CSRD = 0.491 + 0.362*BSIZE + 0.463*FOREIGN + 0.511*AUDIT




5. Discussion and Policy Recommendations


The study results show that there are three variables having the same influence with CSRD, including BSIZE, FOREIGN and AUDIT, of which AUDIT has the highest influence. The results of this study also reflect the current situation of the banking sector in Vietnam in recent years. This is also consistent with the experts of Central bank of Vietnam that these variables will significantly affect the CSRS of Vietnamese commercial banks.

This result is quite similar to some previous studies by Farook et al. (2011); Jizi et al. (2014); Ghabayen et al. (2016); Matuszak et al. (2019); Jahid et al. (2020) that BSIZE has a positive influence on CSRD. This explains that the more members of the board, the more appropriate views and opinions in the decision to disclose information. Moreover, FOREIGN has the same meaning with CSRD and this result is consistent with Jahid et al. (2020). The foreign members of the board are more likely to comply with the regulations, so when foreign members join the boards also promote CSRD. Besides, the role of Big 4 auditing firms has also contributed to increasing CSRD of commercial banks.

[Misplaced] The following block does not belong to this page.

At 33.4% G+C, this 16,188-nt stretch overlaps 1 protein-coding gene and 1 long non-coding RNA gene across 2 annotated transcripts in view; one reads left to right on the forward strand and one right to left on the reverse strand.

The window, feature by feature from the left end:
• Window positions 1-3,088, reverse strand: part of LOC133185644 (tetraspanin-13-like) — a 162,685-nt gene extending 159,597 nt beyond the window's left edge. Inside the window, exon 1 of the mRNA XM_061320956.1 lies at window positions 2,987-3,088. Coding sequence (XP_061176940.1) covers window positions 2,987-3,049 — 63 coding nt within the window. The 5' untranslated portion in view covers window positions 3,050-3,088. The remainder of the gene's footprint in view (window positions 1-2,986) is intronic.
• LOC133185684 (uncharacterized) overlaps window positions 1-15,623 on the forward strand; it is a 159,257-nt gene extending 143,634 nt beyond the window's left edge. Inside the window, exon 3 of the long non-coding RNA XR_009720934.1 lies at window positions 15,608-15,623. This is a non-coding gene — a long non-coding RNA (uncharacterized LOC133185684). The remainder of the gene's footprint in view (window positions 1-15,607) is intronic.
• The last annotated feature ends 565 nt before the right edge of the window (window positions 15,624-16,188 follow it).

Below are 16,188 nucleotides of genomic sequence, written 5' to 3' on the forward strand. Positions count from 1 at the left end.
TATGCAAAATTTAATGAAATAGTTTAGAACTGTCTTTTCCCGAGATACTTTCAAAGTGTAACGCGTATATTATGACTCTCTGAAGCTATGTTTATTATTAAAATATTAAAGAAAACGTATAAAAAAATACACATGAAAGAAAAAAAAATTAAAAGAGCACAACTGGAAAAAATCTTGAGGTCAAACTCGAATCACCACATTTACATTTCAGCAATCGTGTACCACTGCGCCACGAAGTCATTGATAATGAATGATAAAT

Vietnam is integrating the economy with the region and the world so it is necessary to comply CSRD. For the banking sector, this is the leading industry in the economy, so it is necessary to have pioneers in complying with regulations related to CSRD. This represents a responsibility to ensure fairness with stakeholders in the harmonious relationship between economic, community and social growth.